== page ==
“We're lucky in that Morgan is a local kid, from New England, played her youth soccer in Massachusetts,” Billiard said. “So that covers that base for us. In the history, we've always looked for the local kid later in the draft. For those at the top, it's always about the player. We have a dedicated group of fans, and attendance has increased. This year, we don't have a [Kristie] Mewis, and I fully expect attendance to continue to increase. But if we didn't get Morgan at three, we wouldn't make it about getting a local kid.”
And then, as Billiard said, it got interesting. Five picks passed until Boston could choose again. Assuming it all went right at the top, that was nearly a half-hour to agonize, strategize and hope.
At picks eight and nine, the Breakers had three players they wanted most: Darian Jenkins of UCLA, Ifeoma Onumonu of Cal, and Margaret Purce of Harvard.
Beard made his case for Jenkins to the group, sounding as if he'd already game-planned around her for the upcoming season. She'd missed much of the UCLA season with a broken fibula, but she'd been healing nicely.
“Out of all the players I've watched, in years and years of football, she excites me,” Beard said. “She's got all the tools. Obviously with her, picking her in the first round, we're not looking for something from her straightaway. And we'll communicate that to her. She's more about the latter, backend part of the season, once she's fully fit and comfortable.”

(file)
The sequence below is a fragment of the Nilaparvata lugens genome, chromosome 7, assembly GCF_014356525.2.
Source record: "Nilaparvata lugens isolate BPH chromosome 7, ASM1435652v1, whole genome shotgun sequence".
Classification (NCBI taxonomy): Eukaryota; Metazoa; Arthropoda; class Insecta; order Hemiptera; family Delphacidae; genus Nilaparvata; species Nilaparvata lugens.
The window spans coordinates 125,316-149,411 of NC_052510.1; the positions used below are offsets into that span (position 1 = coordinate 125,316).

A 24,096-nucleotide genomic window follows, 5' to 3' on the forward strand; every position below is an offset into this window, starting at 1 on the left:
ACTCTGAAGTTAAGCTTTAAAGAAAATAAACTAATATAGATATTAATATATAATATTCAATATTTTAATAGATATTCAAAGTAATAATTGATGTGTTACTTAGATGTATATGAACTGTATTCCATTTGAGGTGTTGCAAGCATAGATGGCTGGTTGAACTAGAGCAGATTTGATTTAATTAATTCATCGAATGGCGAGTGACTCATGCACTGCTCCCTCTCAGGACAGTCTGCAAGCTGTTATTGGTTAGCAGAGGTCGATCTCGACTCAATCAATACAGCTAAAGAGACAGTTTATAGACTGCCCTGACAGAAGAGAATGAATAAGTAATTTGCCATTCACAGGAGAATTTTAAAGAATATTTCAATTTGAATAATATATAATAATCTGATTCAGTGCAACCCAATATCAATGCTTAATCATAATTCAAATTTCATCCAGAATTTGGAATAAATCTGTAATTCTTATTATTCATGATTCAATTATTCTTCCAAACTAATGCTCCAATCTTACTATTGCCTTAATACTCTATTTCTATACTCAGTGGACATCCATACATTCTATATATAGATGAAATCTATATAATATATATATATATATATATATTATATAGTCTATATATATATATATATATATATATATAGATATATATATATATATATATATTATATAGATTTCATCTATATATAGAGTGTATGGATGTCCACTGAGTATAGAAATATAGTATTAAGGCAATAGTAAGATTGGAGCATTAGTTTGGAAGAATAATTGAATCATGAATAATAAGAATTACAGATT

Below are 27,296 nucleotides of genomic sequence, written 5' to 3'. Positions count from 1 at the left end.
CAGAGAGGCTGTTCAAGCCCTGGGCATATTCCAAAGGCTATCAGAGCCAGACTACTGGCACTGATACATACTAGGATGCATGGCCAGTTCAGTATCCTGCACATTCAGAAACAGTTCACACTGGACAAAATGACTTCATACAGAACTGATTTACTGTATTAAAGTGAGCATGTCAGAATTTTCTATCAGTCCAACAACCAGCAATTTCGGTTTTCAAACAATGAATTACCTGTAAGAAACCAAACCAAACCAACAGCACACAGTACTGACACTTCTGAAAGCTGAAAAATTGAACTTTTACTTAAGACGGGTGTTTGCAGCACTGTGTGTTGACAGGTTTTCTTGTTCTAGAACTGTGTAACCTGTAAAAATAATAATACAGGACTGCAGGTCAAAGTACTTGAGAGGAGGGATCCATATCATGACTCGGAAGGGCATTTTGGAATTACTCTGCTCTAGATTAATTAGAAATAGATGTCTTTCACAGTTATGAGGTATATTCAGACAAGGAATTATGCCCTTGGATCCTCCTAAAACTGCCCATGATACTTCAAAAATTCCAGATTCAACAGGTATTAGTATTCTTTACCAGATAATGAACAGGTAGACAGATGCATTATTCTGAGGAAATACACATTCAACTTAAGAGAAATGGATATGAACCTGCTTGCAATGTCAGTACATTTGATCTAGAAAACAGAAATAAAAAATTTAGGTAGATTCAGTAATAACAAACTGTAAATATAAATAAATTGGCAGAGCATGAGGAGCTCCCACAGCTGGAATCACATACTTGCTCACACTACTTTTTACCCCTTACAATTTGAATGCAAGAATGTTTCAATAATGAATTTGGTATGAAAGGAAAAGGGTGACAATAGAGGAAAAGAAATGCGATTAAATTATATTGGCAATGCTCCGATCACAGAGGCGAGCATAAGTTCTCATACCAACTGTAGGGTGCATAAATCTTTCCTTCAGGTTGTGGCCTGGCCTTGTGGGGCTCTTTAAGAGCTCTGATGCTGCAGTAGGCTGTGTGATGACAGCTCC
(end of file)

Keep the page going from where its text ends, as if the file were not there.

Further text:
USWNT Top 50
In Onumonu, Beard saw a player capable of adding a new dimension to the Boston attack—one who'd be serviced by the twin midfield prodigies, Lavelle and Andrews, if all went according to plan.
“Last year, we just didn't have that power of pace,” Beard said. He recalled a particular goal he'd seen Onumonu score, and urged Hirst and Wood to make sure it appeared on the team's Twitter feed if and when Boston drafted her. “I've never seen anybody hit a ball like that—like Drogba, bang, over the top.”
Meanwhile, in Purce, the Breakers found themselves ready to make an Ivy League star into a first round pick—something new in NWSL history.